Mexico’s lack of available natural gas storage, which puts the country’s electricity supply at risk in the event of aberrational climate and geopolitical events, could be strengthened with government and private investment in underground cavern development, industry members said recently.

Speaking at the 8th Mexico Infrastructure Projects Forum in Monterrey in late January, Raul Puente, General Director of Underground Storage from Grupo Cydsa, explained that the United States and Europe began developing underground storage for hydrocarbons in the 1950s. Puente said that most of the 31 members of the International Energy Agency (IEA), which Mexico joined in 2018, use abandoned oilfields that have been previously explored for underground storage, as well as empty salt mines, aquifers or large tanks that have been embedded into the subsoil. 

These techniques safeguard the electricity supply of these countries, such as the United States, Canada, Japan and several European nations, from unforeseen events that disrupt supply. Examples include the ongoing Ukraine conflict, Hurricane Harvey and Winter Storm Uri. 

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Puente explained that the United States has between 2,000-4,000 Bcf of storage available, enough to supply the country’s natural gas needs for 30 to 45 days, while Japan, a country that relies entirely on LNG, has enough reserves to meet its power needs for 90 days.  

The case in Mexico, however, is quite different, as the country currently has only about two days’ worth of natural gas storage available and, in the event of a disruption, relies heavily on U.S. gas to supply its needs. The previous government published a policy stating that the country should have 45 Bcf of natural gas storage capacity by 2026, an amount which would increase available supply to more than five days. The goal could be achieved through investment in underground cavern development, according to experts.

“There are abandoned fields that were explored in the past, such as the Brasil, Jaf, Saramako and Acuyo fields, as well as other alternatives that could be utilized,” Puente said. 

“As a country, we have been talking about this topic for 20 years,” he added. “Subterranean storage projects require big investments that, including in developed countries, are anchored by the federal government. I think here in Mexico…there is interest in the private sector. I don’t think the government can do it alone and what is required is a union of the efforts — by the government and private sector.”

Grupo Cydsa, which is the producer of a salt known as Sal La Fina, signed a contract in 2014 with state oil company Petroleos Mexicanos (Pemex) to process and store hydrocarbons, including up to 1.8 million barrels of liquefied petroleum gas, at a subterranean salt cavern in the state of Veracruz. Puente said Cydsa, as well as other members of the private industry, are interested in developing more large-scale storage options for hydrocarbons with Pemex and state power company Comisión Federal de Electricidad (CFE).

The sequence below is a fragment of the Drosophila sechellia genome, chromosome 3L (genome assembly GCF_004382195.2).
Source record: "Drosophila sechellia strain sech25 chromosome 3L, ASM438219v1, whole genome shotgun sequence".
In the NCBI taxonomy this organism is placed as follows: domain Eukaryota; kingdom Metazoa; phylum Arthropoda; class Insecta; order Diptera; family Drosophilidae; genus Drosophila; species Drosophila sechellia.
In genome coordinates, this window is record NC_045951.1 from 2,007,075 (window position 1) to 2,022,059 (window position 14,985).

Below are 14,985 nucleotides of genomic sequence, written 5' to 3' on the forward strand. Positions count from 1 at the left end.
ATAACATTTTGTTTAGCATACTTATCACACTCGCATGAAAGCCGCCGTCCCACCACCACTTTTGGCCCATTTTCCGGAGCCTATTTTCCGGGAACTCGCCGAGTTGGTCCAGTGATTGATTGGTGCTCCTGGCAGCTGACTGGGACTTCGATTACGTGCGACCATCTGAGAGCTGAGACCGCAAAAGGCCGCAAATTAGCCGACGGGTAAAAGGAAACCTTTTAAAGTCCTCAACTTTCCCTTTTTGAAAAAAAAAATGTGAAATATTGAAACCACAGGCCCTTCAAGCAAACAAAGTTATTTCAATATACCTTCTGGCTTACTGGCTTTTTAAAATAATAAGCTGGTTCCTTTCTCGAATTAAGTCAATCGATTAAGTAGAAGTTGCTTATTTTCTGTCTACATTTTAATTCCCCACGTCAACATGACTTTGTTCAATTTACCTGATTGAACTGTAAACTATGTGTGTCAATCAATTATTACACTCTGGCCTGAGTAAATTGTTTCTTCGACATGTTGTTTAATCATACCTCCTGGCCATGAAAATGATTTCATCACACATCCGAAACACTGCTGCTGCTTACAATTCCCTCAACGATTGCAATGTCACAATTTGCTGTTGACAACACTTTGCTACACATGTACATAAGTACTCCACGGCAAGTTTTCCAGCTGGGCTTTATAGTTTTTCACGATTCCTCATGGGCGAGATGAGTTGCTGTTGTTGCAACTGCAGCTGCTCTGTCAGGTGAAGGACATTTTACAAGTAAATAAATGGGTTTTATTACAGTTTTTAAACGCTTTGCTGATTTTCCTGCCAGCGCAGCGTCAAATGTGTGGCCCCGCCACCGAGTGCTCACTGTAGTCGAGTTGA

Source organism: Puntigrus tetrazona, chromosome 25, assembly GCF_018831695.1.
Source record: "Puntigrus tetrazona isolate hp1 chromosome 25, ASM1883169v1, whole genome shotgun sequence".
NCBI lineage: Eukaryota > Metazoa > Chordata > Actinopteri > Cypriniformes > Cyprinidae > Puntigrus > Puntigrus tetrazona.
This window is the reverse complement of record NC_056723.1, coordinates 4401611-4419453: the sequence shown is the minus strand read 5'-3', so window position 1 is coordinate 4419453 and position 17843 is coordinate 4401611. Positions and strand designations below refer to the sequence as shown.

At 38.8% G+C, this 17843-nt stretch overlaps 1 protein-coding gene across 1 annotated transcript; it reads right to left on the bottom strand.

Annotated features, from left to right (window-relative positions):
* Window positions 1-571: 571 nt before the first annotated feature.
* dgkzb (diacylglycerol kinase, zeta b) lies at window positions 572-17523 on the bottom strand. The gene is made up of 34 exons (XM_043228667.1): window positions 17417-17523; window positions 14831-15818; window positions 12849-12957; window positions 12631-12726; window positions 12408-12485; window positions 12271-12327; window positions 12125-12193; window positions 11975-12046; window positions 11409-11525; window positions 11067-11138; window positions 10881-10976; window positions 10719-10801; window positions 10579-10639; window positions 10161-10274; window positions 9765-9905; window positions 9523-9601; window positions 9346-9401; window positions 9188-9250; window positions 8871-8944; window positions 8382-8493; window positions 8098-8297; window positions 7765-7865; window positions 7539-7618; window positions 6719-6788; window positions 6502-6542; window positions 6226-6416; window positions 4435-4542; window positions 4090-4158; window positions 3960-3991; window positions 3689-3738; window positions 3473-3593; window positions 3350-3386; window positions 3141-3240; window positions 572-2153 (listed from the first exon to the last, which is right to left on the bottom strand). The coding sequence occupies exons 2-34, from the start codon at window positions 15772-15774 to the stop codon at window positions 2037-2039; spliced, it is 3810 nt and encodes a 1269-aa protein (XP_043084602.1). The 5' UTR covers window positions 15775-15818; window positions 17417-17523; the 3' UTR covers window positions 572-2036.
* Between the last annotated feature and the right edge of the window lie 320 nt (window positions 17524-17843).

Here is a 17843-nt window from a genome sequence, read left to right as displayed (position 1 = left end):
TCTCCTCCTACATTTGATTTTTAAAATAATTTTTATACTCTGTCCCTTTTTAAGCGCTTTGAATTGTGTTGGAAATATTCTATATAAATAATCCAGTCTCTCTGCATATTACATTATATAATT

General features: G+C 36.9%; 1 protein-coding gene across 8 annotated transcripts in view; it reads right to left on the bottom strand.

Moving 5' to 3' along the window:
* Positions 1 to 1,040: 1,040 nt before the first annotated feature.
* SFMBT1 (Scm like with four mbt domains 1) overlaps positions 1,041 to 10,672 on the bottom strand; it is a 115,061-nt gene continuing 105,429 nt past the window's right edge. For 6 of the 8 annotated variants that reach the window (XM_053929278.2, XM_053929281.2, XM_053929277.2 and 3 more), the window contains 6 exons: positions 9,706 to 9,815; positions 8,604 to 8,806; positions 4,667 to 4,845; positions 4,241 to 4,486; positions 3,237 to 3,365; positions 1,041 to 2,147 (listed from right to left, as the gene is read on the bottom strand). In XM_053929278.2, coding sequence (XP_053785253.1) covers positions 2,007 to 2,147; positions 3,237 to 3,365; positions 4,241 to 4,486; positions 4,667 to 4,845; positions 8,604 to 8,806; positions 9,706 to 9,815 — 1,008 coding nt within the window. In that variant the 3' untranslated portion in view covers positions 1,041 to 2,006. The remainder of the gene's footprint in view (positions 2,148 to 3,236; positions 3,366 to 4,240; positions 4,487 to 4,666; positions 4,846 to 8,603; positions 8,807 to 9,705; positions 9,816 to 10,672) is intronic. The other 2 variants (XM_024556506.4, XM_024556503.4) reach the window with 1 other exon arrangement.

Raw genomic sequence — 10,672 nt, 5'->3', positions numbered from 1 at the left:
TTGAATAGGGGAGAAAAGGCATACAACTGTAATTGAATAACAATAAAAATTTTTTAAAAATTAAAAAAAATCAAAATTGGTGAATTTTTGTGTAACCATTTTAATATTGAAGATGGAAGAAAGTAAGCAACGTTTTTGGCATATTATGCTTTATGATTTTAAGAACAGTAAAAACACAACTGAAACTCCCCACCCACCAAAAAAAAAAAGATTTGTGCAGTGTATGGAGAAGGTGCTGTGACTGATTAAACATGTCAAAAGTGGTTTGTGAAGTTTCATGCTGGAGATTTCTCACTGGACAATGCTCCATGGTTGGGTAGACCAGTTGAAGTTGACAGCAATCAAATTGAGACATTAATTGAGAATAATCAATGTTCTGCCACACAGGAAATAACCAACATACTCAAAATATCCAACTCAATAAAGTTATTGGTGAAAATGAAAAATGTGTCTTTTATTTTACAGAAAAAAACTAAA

CFE Storage Plans

Miguel Reyes, the CEO of CFE International and CFEnergía, speaking on the same panel, also acknowledged Mexico’s needs to develop further natural gas storage options, and mentioned some of the state company’s considerations for future projects. 

“CFE is looking for strategic storage in South Texas or on the border of Mexico with the United States to be available in the event of an unforeseen climatic event to be able to guarantee supply,” he said. “What we would do is work with our trading desk on how to get the most potential out of that storage.” 

Reyes reiterated that CFE’s primary objective is to guarantee Mexico’s energy security, and that the company must assure profitability in investment opportunities in the event it seeks to develop more storage options. He added that the state company “is not obligated to guarantee the storage for the country; we are obligated to guarantee energy security,” and that further regulation must be prepared by the Energy Regulatory Commission, CRE.

Reyes said the CFE is considering adding a clause into supply contracts that would provide better protection for Mexico in the event of future disruptions. 

“The CFE is considering adding a clause in supply contracts that would require companies to develop storage to assure supply in the case of an extraordinary event,” he said.  

Throughout the two-day event, members of the energy industry repeated the country’s need to continue to improve natural gas and hydrocarbon storage, as its scarcity continues to make Mexico’s electricity supply vulnerable.  

“We have a problem at a national stage that represents a national security issue, which is that we don’t have storage,” said Tamaulipas State Energy Commission member José Ramón Silva Arizabalo. “In Tamaulipas, and above all in the municipalities of Matamoros, we have fields that have the capacity and all of the geological structures required to store gas. This would create an infrastructure that would be focused solely on gas storage, which could guarantee energy sovereignty and improve national security, which has been a repeated goal of the current administration.”